The Magic of Diabetes
Insulin Nation’s new intern describes her gradual discovery of the magic of diabetes.
There was that magical blue box. Out of it came needles, a strange machine that caused bleeding to occur, and a little device that displayed numbers. I would sit across from my grandfather as he meticulously took out each piece from the blue box and laid it on a paper towel in front of him. Wide-eyed, I watched as a little dot of blood pooled on his fingertip. I sat in a trance, along with my brothers, as he grabbed part of his abdomen in a little pinch and quickly inserted a needle with a clear liquid into his skin. Magic, that was my first impression of diabetes. My grandfather, and the magic he used with his Type 1 Diabetes.
My own experience with that magic would be much later. As an angsty teenager, I would be called narcoleptic in my Red Cross lifeguarding skills class. My performance as a runner wavered, too, as I chased my own personal records on the cross-country team. I would dose off while my best friend and I cruised around town, blasting Lady Gaga in the speakers of her used Hyundai. In the night, my legs would cramp repeatedly, and I could not stop feeling thirsty.
I knew something was not right, and I went to see my doctor. She drew some labs and sent me on my way. Like a good millennial, I went home and googled my symptoms. “Type 1 Diabetes” displayed across my laptop screen. Within an hour, a call came from my physician, telling my mom to bring me to the emergency room as quickly as she could. My blood sugar at the clinic had been over 850.
In the ER, a man in a white coat would confirm the diagnosis that I had seen on the screen. Tears rolled down my cheeks, as my mom hugged me tightly, saying, “It’s all going to be alright. If Grandpa can do it, so can you.” A night in the ICU passed, and I thought back to that magic that my grandfather used. In that moment, I was feeling far from magical.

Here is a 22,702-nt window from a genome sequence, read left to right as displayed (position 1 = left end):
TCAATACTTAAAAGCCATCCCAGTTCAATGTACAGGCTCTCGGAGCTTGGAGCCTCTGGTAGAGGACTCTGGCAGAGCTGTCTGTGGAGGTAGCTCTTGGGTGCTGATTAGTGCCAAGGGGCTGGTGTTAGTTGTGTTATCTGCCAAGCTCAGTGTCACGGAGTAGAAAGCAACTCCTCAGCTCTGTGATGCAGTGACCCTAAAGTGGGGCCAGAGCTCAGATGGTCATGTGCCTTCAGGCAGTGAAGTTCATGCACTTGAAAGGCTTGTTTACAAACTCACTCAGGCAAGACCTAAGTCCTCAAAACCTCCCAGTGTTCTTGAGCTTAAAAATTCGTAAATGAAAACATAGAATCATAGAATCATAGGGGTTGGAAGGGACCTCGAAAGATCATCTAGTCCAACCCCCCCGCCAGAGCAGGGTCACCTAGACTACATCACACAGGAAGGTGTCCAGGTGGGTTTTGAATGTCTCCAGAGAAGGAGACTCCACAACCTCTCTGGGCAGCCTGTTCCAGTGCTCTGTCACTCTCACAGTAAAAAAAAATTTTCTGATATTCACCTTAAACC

The magic would not come in the hospital. There, the nurses would teach my mom and I how to use syringes, how to draw the insulin in to the syringe without air bubbles. I injected insulin with a pen next, and I saw a certified diabetes nurse educator to learn how to carb count. I was angry; I was sad. I felt like my carefree self was put to rest, and a new Kirsten—a detailed, perfectionist—would have to arrive in her place. Diabetes felt clunky and heavy. I did not know how to tell others about diabetes, because I barely understood it myself.
But slowly, I would start seeing the magic. Technology helped. The coordinated dance the devices—the tango of the insulin pump and continuous glucose monitor. Learning how to ask for what I needed from others would be next. I felt that magic whenever I would tell friends and family how they could support me and they responded attentively and gently.
The magic seems most strong when I open a new box of insulin. I snap off the cap and hold the small glass bottle in my hands, tenderly feeling its weight. This gives me life, I think, and for that I am so grateful. To have insurance to help me access insulin, to have a refrigerator to keep insulin cold, to be in this country where I was able to be properly diagnosed, to be alive after insulin’s invention.
I look forward to sharing more about my experience with diabetes: how I still find the magic after seven years with this disease, what my day-to-day can be, and what I do when I don’t know what to do. I’m looking forward to learning from you along the way.
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